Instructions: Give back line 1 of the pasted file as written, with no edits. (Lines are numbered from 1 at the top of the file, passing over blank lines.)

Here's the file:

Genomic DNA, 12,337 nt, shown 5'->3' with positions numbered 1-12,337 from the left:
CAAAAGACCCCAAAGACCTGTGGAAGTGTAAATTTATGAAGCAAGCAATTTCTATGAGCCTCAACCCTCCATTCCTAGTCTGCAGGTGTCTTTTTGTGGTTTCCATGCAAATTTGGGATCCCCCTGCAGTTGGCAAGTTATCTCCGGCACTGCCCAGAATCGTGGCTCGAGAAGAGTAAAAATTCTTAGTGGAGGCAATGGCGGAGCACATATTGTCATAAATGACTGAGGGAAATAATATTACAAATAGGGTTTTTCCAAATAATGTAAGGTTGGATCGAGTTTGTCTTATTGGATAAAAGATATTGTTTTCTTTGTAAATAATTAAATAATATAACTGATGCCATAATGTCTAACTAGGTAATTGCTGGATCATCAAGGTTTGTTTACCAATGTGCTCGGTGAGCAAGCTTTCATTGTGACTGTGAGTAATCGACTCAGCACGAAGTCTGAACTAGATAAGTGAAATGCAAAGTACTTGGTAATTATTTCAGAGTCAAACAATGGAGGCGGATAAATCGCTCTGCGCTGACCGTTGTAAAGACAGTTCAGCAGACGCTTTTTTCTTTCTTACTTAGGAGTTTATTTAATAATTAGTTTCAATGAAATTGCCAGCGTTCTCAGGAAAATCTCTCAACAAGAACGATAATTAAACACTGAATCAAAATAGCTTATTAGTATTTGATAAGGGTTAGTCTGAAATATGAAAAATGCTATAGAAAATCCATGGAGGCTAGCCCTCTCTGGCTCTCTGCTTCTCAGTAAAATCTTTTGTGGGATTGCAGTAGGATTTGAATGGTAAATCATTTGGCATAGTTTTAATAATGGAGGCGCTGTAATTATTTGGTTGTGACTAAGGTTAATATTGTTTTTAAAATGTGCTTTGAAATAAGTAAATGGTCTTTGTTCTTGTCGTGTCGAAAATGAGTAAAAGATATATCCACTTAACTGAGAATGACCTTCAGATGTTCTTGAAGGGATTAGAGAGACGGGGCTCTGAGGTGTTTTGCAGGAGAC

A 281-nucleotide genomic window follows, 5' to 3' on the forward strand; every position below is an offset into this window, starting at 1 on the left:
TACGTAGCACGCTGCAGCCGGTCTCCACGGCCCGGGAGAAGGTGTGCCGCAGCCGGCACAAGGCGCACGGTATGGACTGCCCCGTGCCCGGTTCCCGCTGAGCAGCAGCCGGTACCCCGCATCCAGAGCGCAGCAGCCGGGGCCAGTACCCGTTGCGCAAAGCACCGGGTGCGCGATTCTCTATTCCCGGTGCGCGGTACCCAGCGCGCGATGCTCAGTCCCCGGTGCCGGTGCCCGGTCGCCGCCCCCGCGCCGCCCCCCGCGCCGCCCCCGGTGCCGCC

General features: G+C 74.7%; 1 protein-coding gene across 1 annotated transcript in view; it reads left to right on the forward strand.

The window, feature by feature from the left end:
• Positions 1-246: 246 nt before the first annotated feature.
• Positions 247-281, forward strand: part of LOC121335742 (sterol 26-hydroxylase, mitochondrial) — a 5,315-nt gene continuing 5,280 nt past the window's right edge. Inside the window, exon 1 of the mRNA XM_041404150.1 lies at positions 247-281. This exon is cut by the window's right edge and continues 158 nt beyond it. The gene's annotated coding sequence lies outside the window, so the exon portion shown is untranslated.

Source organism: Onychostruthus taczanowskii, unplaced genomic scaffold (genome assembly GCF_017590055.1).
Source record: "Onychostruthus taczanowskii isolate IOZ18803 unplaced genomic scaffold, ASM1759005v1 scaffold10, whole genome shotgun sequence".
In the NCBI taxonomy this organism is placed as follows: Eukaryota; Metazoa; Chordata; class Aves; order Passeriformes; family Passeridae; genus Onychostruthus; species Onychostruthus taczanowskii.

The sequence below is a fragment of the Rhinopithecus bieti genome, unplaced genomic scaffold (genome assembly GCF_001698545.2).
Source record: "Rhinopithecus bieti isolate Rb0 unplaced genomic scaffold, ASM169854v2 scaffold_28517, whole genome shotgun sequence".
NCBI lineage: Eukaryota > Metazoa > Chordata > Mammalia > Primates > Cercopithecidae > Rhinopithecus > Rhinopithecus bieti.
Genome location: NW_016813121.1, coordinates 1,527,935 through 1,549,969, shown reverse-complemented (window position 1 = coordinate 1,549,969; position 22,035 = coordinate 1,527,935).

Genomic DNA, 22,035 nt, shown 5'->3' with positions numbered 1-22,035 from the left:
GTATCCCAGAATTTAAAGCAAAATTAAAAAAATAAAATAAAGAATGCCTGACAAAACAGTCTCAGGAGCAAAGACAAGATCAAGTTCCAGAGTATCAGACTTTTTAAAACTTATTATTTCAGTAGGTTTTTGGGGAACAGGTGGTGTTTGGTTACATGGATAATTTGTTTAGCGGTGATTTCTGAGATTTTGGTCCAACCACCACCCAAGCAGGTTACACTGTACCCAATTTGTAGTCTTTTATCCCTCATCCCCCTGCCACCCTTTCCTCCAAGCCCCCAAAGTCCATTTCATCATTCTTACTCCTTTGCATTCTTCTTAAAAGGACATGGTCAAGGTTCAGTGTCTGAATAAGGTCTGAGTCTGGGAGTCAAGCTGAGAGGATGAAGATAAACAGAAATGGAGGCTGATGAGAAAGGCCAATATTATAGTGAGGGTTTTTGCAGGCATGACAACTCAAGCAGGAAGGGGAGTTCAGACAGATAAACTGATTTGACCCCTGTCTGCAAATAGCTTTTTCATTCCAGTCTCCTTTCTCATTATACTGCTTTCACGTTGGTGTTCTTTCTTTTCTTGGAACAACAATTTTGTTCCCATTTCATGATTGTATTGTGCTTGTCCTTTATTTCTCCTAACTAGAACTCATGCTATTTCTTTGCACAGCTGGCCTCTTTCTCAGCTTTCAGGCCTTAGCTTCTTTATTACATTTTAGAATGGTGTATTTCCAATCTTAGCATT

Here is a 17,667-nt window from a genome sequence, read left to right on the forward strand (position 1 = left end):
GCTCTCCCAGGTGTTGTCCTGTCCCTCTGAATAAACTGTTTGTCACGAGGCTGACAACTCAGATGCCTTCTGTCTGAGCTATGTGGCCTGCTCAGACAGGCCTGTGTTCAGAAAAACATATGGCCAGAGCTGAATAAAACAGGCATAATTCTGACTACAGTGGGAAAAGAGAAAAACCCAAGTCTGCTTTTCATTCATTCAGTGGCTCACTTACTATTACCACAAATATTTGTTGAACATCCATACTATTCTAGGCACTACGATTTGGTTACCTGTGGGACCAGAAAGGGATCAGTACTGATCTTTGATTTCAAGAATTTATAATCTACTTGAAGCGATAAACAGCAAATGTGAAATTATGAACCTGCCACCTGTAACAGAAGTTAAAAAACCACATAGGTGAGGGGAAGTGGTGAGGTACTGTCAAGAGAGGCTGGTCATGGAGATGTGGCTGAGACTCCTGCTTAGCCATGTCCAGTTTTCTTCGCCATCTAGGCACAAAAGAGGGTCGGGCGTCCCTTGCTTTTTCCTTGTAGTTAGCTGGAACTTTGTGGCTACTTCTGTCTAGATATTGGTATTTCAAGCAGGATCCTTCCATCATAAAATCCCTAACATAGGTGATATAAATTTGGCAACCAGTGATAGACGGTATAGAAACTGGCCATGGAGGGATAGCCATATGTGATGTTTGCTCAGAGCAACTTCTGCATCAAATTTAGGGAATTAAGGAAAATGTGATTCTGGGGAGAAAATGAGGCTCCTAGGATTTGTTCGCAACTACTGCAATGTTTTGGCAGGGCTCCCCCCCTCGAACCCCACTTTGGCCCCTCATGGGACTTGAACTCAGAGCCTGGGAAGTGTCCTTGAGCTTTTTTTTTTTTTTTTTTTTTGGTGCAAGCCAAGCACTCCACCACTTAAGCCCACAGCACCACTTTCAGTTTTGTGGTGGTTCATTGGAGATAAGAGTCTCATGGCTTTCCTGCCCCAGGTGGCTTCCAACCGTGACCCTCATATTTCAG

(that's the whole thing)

Genomic DNA, 12,337 nt, shown 5'->3' with positions numbered 1-12,337 from the left: